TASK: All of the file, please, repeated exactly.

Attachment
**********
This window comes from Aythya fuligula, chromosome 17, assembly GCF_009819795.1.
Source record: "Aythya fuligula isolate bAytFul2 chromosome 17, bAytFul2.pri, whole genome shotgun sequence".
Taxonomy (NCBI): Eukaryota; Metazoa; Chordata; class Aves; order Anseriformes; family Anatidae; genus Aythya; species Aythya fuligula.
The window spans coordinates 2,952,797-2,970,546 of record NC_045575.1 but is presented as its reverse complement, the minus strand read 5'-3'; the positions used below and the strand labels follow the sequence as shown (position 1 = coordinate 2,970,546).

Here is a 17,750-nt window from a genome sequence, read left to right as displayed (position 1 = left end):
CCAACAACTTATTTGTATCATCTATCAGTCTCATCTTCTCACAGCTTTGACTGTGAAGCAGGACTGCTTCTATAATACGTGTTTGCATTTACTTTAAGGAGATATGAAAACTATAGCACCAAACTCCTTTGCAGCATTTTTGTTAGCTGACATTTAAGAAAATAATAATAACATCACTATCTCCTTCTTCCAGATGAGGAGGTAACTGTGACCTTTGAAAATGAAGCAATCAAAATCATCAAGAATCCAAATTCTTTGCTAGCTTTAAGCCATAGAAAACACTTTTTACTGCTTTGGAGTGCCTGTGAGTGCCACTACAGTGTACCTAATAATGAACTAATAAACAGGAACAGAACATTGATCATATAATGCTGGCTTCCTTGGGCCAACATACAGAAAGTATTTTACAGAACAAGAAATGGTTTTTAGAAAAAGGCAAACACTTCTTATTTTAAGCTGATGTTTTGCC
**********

This window comes from Aythya fuligula, chromosome 17, assembly GCF_009819795.1.
Source record: "Aythya fuligula isolate bAytFul2 chromosome 17, bAytFul2.pri, whole genome shotgun sequence".
Taxonomy (NCBI): Eukaryota; Metazoa; Chordata; class Aves; order Anseriformes; family Anatidae; genus Aythya; species Aythya fuligula.
The window spans coordinates 2,952,797-2,970,546 of record NC_045575.1 but is presented as its reverse complement, the minus strand read 5'-3'; the positions used below and the strand labels follow the sequence as shown (position 1 = coordinate 2,970,546).

Here is a 17,750-nt window from a genome sequence, read left to right as displayed (position 1 = left end):
CCAACAACTTATTTGTATCATCTATCAGTCTCATCTTCTCACAGCTTTGACTGTGAAGCAGGACTGCTTCTATAATACGTGTTTGCATTTACTTTAAGGAGATATGAAAACTATAGCACCAAACTCCTTTGCAGCATTTTTGTTAGCTGACATTTAAGAAAATAATAATAACATCACTATCTCCTTCTTCCAGATGAGGAGGTAACTGTGACCTTTGAAAATGAAGCAATCAAAATCATCAAGAATCCAAATTCTTTGCTAGCTTTAAGCCATAGAAAACACTTTTTACTGCTTTGGAGTGCCTGTGAGTGCCACTACAGTGTACCTAATAATGAACTAATAAACAGGAACAGAACATTGATCATATAATGCTGGCTTCCTTGGGCCAACATACAGAAAGTATTTTACAGAACAAGAAATGGTTTTTAGAAAAAGGCAAACACTTCTTATTTTAAGCTGATGTTTTGCC